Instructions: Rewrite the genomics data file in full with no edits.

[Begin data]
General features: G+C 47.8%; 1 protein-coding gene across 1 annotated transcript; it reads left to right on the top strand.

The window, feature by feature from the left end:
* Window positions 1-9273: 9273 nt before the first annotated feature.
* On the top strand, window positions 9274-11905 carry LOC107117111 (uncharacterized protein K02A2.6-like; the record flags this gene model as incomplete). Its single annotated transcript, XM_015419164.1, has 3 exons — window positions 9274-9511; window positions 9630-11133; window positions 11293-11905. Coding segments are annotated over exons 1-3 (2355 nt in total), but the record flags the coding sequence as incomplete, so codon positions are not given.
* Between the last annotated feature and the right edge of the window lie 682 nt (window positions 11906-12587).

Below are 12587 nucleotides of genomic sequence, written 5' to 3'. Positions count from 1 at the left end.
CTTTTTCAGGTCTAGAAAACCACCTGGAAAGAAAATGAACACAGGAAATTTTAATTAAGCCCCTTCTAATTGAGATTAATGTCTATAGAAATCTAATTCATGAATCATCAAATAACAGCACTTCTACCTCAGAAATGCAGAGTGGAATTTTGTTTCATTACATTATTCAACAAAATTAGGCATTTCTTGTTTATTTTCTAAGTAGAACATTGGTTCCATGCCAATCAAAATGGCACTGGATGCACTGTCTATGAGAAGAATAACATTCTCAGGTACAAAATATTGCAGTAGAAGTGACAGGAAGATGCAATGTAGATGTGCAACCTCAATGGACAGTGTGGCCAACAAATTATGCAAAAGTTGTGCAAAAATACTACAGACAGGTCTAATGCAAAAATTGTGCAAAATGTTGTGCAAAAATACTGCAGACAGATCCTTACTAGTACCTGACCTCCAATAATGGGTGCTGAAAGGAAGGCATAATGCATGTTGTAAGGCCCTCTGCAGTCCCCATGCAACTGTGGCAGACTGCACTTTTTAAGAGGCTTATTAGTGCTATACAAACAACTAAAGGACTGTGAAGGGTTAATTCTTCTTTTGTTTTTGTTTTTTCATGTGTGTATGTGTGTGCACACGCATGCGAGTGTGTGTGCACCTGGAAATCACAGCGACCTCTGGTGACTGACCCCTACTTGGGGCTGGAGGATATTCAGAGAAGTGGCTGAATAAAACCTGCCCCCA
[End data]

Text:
General features: G+C 47.8%; 1 protein-coding gene across 1 annotated transcript; it reads left to right on the top strand.

The window, feature by feature from the left end:
* Window positions 1-9273: 9273 nt before the first annotated feature.
* On the top strand, window positions 9274-11905 carry LOC107117111 (uncharacterized protein K02A2.6-like; the record flags this gene model as incomplete). Its single annotated transcript, XM_015419164.1, has 3 exons — window positions 9274-9511; window positions 9630-11133; window positions 11293-11905. Coding segments are annotated over exons 1-3 (2355 nt in total), but the record flags the coding sequence as incomplete, so codon positions are not given.
* Between the last annotated feature and the right edge of the window lie 682 nt (window positions 11906-12587).

Below are 12587 nucleotides of genomic sequence, written 5' to 3'. Positions count from 1 at the left end.
CTTTTTCAGGTCTAGAAAACCACCTGGAAAGAAAATGAACACAGGAAATTTTAATTAAGCCCCTTCTAATTGAGATTAATGTCTATAGAAATCTAATTCATGAATCATCAAATAACAGCACTTCTACCTCAGAAATGCAGAGTGGAATTTTGTTTCATTACATTATTCAACAAAATTAGGCATTTCTTGTTTATTTTCTAAGTAGAACATTGGTTCCATGCCAATCAAAATGGCACTGGATGCACTGTCTATGAGAAGAATAACATTCTCAGGTACAAAATATTGCAGTAGAAGTGACAGGAAGATGCAATGTAGATGTGCAACCTCAATGGACAGTGTGGCCAACAAATTATGCAAAAGTTGTGCAAAAATACTACAGACAGGTCTAATGCAAAAATTGTGCAAAATGTTGTGCAAAAATACTGCAGACAGATCCTTACTAGTACCTGACCTCCAATAATGGGTGCTGAAAGGAAGGCATAATGCATGTTGTAAGGCCCTCTGCAGTCCCCATGCAACTGTGGCAGACTGCACTTTTTAAGAGGCTTATTAGTGCTATACAAACAACTAAAGGACTGTGAAGGGTTAATTCTTCTTTTGTTTTTGTTTTTTCATGTGTGTATGTGTGTGCACACGCATGCGAGTGTGTGTGCACCTGGAAATCACAGCGACCTCTGGTGACTGACCCCTACTTGGGGCTGGAGGATATTCAGAGAAGTGGCTGAATAAAACCTGCCCCCA